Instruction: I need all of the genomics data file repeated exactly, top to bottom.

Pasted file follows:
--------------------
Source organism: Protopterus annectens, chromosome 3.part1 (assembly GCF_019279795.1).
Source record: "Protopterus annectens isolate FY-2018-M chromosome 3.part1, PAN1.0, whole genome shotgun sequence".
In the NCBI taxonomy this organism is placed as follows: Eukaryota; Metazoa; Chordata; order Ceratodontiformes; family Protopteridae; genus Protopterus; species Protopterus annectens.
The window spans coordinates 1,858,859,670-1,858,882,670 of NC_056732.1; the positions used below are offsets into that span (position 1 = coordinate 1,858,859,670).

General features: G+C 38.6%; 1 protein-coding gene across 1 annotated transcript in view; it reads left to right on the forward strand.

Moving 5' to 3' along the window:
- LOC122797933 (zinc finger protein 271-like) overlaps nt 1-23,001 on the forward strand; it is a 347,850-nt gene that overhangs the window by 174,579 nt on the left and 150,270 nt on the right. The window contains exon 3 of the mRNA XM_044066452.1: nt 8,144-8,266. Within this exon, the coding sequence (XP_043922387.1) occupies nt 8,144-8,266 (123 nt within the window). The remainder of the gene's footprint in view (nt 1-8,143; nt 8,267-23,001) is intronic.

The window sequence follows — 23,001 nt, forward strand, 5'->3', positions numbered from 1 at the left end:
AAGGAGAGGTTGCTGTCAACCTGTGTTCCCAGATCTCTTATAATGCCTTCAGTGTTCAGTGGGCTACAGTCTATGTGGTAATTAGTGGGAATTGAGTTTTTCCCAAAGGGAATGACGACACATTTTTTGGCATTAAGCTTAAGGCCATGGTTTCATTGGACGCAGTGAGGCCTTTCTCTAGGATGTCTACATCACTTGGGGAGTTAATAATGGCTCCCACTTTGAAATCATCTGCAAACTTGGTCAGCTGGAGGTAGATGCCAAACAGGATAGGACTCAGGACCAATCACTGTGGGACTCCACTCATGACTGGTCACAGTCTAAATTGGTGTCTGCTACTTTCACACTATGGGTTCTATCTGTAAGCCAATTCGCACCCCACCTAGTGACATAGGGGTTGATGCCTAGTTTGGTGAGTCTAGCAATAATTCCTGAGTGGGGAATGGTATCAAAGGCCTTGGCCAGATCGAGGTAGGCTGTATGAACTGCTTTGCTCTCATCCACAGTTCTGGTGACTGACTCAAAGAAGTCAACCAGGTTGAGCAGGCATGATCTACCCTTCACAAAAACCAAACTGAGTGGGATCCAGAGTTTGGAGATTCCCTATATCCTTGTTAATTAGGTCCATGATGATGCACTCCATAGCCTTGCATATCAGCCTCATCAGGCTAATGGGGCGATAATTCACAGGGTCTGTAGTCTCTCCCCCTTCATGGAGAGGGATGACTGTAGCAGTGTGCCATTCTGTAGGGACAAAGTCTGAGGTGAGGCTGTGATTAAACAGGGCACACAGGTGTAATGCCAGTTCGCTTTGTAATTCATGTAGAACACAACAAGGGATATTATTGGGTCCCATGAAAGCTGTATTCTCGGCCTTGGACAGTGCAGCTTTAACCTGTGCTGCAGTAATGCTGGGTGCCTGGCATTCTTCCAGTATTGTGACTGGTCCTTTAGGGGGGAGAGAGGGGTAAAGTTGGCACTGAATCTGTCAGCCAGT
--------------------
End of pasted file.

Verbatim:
Source organism: Protopterus annectens, chromosome 3.part1 (assembly GCF_019279795.1).
Source record: "Protopterus annectens isolate FY-2018-M chromosome 3.part1, PAN1.0, whole genome shotgun sequence".
In the NCBI taxonomy this organism is placed as follows: Eukaryota; Metazoa; Chordata; order Ceratodontiformes; family Protopteridae; genus Protopterus; species Protopterus annectens.
The window spans coordinates 1,858,859,670-1,858,882,670 of NC_056732.1; the positions used below are offsets into that span (position 1 = coordinate 1,858,859,670).

General features: G+C 38.6%; 1 protein-coding gene across 1 annotated transcript in view; it reads left to right on the forward strand.

Moving 5' to 3' along the window:
- LOC122797933 (zinc finger protein 271-like) overlaps nt 1-23,001 on the forward strand; it is a 347,850-nt gene that overhangs the window by 174,579 nt on the left and 150,270 nt on the right. The window contains exon 3 of the mRNA XM_044066452.1: nt 8,144-8,266. Within this exon, the coding sequence (XP_043922387.1) occupies nt 8,144-8,266 (123 nt within the window). The remainder of the gene's footprint in view (nt 1-8,143; nt 8,267-23,001) is intronic.

The window sequence follows — 23,001 nt, forward strand, 5'->3', positions numbered from 1 at the left end:
AAGGAGAGGTTGCTGTCAACCTGTGTTCCCAGATCTCTTATAATGCCTTCAGTGTTCAGTGGGCTACAGTCTATGTGGTAATTAGTGGGAATTGAGTTTTTCCCAAAGGGAATGACGACACATTTTTTGGCATTAAGCTTAAGGCCATGGTTTCATTGGACGCAGTGAGGCCTTTCTCTAGGATGTCTACATCACTTGGGGAGTTAATAATGGCTCCCACTTTGAAATCATCTGCAAACTTGGTCAGCTGGAGGTAGATGCCAAACAGGATAGGACTCAGGACCAATCACTGTGGGACTCCACTCATGACTGGTCACAGTCTAAATTGGTGTCTGCTACTTTCACACTATGGGTTCTATCTGTAAGCCAATTCGCACCCCACCTAGTGACATAGGGGTTGATGCCTAGTTTGGTGAGTCTAGCAATAATTCCTGAGTGGGGAATGGTATCAAAGGCCTTGGCCAGATCGAGGTAGGCTGTATGAACTGCTTTGCTCTCATCCACAGTTCTGGTGACTGACTCAAAGAAGTCAACCAGGTTGAGCAGGCATGATCTACCCTTCACAAAAACCAAACTGAGTGGGATCCAGAGTTTGGAGATTCCCTATATCCTTGTTAATTAGGTCCATGATGATGCACTCCATAGCCTTGCATATCAGCCTCATCAGGCTAATGGGGCGATAATTCACAGGGTCTGTAGTCTCTCCCCCTTCATGGAGAGGGATGACTGTAGCAGTGTGCCATTCTGTAGGGACAAAGTCTGAGGTGAGGCTGTGATTAAACAGGGCACACAGGTGTAATGCCAGTTCGCTTTGTAATTCATGTAGAACACAACAAGGGATATTATTGGGTCCCATGAAAGCTGTATTCTCGGCCTTGGACAGTGCAGCTTTAACCTGTGCTGCAGTAATGCTGGGTGCCTGGCATTCTTCCAGTATTGTGACTGGTCCTTTAGGGGGGAGAGAGGGGTAAAGTTGGCACTGAATCTGTCAGCCAGT